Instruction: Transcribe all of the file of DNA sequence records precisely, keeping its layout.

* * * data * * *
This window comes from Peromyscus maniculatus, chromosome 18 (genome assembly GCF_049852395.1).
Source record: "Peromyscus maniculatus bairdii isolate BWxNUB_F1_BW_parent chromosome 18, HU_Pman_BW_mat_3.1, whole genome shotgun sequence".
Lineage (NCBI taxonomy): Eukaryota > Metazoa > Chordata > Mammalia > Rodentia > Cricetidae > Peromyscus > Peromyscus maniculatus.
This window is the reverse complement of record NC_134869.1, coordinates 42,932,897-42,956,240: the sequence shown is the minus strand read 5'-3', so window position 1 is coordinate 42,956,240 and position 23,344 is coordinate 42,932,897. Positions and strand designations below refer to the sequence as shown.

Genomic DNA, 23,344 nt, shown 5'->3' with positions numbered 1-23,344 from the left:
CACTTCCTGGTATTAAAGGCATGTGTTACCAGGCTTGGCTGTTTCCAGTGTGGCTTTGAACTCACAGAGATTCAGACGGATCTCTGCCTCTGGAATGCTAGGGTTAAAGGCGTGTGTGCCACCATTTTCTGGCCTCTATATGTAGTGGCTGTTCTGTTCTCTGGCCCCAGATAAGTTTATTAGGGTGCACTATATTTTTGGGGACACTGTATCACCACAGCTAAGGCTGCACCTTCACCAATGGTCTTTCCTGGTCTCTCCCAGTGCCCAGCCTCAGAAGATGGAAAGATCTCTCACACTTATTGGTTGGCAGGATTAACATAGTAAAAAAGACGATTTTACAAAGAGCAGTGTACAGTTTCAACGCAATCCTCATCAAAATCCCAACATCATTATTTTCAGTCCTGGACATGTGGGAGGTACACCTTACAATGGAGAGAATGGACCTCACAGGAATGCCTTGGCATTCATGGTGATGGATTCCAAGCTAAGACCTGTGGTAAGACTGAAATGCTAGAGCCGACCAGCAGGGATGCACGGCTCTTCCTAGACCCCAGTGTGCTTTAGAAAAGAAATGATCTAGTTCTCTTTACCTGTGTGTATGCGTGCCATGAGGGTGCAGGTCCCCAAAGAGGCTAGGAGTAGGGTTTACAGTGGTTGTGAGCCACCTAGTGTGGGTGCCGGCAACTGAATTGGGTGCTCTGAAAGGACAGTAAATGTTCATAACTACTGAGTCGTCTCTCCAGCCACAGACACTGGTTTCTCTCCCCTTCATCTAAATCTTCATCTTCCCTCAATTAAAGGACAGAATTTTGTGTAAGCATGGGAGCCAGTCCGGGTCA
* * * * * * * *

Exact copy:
This window comes from Peromyscus maniculatus, chromosome 18 (genome assembly GCF_049852395.1).
Source record: "Peromyscus maniculatus bairdii isolate BWxNUB_F1_BW_parent chromosome 18, HU_Pman_BW_mat_3.1, whole genome shotgun sequence".
Lineage (NCBI taxonomy): Eukaryota > Metazoa > Chordata > Mammalia > Rodentia > Cricetidae > Peromyscus > Peromyscus maniculatus.
This window is the reverse complement of record NC_134869.1, coordinates 42,932,897-42,956,240: the sequence shown is the minus strand read 5'-3', so window position 1 is coordinate 42,956,240 and position 23,344 is coordinate 42,932,897. Positions and strand designations below refer to the sequence as shown.

Genomic DNA, 23,344 nt, shown 5'->3' with positions numbered 1-23,344 from the left:
CACTTCCTGGTATTAAAGGCATGTGTTACCAGGCTTGGCTGTTTCCAGTGTGGCTTTGAACTCACAGAGATTCAGACGGATCTCTGCCTCTGGAATGCTAGGGTTAAAGGCGTGTGTGCCACCATTTTCTGGCCTCTATATGTAGTGGCTGTTCTGTTCTCTGGCCCCAGATAAGTTTATTAGGGTGCACTATATTTTTGGGGACACTGTATCACCACAGCTAAGGCTGCACCTTCACCAATGGTCTTTCCTGGTCTCTCCCAGTGCCCAGCCTCAGAAGATGGAAAGATCTCTCACACTTATTGGTTGGCAGGATTAACATAGTAAAAAAGACGATTTTACAAAGAGCAGTGTACAGTTTCAACGCAATCCTCATCAAAATCCCAACATCATTATTTTCAGTCCTGGACATGTGGGAGGTACACCTTACAATGGAGAGAATGGACCTCACAGGAATGCCTTGGCATTCATGGTGATGGATTCCAAGCTAAGACCTGTGGTAAGACTGAAATGCTAGAGCCGACCAGCAGGGATGCACGGCTCTTCCTAGACCCCAGTGTGCTTTAGAAAAGAAATGATCTAGTTCTCTTTACCTGTGTGTATGCGTGCCATGAGGGTGCAGGTCCCCAAAGAGGCTAGGAGTAGGGTTTACAGTGGTTGTGAGCCACCTAGTGTGGGTGCCGGCAACTGAATTGGGTGCTCTGAAAGGACAGTAAATGTTCATAACTACTGAGTCGTCTCTCCAGCCACAGACACTGGTTTCTCTCCCCTTCATCTAAATCTTCATCTTCCCTCAATTAAAGGACAGAATTTTGTGTAAGCATGGGAGCCAGTCCGGGTCA